Drugs not justified for diabetes prevention
GPs cannot justify prescribing drugs to prevent diabetes as lifestyle modification can achieve equally effective results at a lower cost, according to a new analysis.
Last year the high-profile DREAM study claimed that one in 12 otherwise healthy people should be taking rosiglitazone to prevent diabetes, and one in seven people with impaired glucose tolerance should be given the drug.But an analysis published last week dealt a blow to the push for wider use of glitazones as preventive treatment. Researchers writing in the BMJ argued the aggressive marketing of rosiglitazone as a preventive therapy would turn healthy people into patients and 'bring harms and additional costs, while the benefits for patients remain questionable'.Dr Victor Montori, associate professor of medicine at the Mayo Clinic College of Medicine in Minnesota, US, said although several trials had assessed the ability of drugs to prevent diabetes, 'the evidence is inconsistent and comes from trials of limited methodological quality'.DREAM, published in The Lancet, found rosiglitazone had no effect on all-cause mortality, 'an outcome of great importance to patients', Dr Montori added.Dr Montori's team argued that: 'Equally efficacious lifestyle interventions are far less costly to implement and may well reduce costs in the long run, particularly when applied to populations.'This opinion is shared by many primary care diabetes experts. Dr Martin Hadley-Brown, chair of the Primary Care Diabetes Society and a GP in Thetford, Norfolk, said he 'absolutely agreed' with the conclusions of the new analysis.'Giving medication prior to the development of diabetes is not the thing to do. I'm not in favour of that.'Dr Peter Tasker, a GP in King's Lynn, Norfolk, agreed: 'I personally believe that all the DREAM trial can be regarded as is an interesting piece of science. I don't feel that anyone in primary care is going to be instigating medications for people without diabetes. My feeling is that on this occasion we're not going to be following where the US leads.'But others think changing practice in the US could trickle down to the NHS.Dr Peter Stott, a GP in Tadworth, Surrey, said: 'We will probably move to use glitazones and insulin as they do in the States – we always follow them.'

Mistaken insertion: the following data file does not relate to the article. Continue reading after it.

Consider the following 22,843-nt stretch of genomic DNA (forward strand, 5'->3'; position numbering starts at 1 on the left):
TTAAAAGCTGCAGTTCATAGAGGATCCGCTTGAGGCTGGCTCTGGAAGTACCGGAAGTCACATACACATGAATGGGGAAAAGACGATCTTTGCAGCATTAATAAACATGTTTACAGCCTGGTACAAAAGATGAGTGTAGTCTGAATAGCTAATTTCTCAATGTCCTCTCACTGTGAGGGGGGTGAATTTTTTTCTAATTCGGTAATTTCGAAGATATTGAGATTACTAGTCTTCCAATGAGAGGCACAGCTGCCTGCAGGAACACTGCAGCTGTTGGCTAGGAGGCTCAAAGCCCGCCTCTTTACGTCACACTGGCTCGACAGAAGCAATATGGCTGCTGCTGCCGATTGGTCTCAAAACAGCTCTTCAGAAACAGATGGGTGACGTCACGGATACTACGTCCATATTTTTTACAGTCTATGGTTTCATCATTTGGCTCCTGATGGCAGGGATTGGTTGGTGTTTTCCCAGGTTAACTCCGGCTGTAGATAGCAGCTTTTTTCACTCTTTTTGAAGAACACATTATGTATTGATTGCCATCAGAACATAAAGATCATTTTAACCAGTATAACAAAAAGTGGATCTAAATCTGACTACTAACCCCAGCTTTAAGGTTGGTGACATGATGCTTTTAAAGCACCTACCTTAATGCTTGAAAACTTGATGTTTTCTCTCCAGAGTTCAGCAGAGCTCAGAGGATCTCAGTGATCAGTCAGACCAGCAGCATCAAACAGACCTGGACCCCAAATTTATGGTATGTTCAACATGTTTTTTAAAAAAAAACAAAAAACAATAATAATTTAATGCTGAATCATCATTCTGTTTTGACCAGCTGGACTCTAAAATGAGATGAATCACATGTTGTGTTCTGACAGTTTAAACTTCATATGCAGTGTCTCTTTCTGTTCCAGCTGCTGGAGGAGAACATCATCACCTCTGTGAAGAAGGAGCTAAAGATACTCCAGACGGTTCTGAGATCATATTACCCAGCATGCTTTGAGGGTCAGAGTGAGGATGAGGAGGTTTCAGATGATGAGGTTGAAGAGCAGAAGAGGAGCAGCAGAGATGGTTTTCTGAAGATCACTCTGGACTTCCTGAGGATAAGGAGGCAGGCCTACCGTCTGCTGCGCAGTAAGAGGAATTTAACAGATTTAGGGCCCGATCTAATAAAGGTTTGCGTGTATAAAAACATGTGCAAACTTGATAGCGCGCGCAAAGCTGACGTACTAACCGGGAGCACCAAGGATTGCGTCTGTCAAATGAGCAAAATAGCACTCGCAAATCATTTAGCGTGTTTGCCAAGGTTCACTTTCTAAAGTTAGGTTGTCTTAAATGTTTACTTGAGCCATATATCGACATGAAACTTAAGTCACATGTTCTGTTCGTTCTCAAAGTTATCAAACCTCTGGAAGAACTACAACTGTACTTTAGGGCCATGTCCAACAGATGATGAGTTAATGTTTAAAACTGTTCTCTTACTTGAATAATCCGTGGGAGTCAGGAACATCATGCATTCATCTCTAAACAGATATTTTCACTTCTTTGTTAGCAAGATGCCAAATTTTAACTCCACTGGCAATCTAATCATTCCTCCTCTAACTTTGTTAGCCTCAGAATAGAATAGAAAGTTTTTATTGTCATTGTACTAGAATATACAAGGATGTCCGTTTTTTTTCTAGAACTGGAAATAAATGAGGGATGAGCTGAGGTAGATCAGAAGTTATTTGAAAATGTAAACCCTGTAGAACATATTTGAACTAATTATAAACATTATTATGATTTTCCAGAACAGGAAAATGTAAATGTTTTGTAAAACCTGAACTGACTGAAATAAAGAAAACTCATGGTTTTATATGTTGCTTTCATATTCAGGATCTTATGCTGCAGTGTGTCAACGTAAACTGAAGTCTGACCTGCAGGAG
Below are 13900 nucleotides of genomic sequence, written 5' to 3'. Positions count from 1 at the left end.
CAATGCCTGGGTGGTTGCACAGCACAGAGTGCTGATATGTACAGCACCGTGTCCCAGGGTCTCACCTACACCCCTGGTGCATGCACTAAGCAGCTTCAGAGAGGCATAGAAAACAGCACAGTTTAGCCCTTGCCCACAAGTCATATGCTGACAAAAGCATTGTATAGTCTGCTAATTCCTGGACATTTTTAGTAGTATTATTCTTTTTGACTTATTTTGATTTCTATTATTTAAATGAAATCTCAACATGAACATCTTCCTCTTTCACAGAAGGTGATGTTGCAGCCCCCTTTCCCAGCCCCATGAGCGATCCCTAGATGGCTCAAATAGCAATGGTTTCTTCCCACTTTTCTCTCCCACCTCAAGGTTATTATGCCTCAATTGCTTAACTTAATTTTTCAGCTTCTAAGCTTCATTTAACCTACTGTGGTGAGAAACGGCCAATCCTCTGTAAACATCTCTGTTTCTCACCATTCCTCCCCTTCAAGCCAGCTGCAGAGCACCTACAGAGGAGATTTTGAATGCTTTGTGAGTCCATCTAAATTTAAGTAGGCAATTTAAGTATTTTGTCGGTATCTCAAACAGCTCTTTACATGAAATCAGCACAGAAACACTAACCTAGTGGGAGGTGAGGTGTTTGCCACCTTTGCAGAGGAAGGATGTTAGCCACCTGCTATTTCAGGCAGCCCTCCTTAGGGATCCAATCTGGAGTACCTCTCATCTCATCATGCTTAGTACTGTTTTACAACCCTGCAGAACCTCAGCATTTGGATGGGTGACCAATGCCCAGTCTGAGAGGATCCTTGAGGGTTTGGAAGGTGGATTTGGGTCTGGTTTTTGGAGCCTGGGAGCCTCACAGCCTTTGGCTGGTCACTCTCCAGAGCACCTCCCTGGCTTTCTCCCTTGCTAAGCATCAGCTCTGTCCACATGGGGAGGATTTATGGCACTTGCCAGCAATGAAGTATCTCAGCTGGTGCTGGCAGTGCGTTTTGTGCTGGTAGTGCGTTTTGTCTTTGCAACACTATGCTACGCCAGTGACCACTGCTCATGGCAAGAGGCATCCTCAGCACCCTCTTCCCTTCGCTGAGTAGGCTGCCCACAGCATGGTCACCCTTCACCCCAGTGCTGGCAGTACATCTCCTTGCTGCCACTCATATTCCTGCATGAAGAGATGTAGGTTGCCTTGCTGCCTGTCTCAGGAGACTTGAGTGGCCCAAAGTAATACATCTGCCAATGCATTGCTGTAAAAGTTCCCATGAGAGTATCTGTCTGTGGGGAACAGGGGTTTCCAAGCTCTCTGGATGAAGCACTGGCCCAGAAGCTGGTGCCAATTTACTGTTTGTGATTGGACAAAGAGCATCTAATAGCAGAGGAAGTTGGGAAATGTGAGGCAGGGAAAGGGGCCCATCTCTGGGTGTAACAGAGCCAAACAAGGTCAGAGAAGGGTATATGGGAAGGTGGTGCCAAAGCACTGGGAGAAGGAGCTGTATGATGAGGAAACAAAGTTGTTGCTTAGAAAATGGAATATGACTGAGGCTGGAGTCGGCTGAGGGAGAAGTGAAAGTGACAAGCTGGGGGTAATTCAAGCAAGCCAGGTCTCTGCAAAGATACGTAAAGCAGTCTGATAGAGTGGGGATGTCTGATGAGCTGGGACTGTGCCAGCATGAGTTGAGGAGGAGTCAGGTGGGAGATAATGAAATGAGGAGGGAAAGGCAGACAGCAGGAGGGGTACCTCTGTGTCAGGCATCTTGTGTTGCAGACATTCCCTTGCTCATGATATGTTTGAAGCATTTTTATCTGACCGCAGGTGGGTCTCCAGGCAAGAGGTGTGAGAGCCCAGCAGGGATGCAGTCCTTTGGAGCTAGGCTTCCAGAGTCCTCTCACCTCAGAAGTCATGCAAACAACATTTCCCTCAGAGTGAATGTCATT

Conclusions of new analysis• Lifestyle changes and certain drugs are effective in preventing diabetes• No trial has shown an improvement in outcomes – including risk of diabetes complications and all-cause mortality• Lifestyle changes are equally effective, much safer and cheaper• Clinical use of glitazones for prevention of diabetes cannot be justified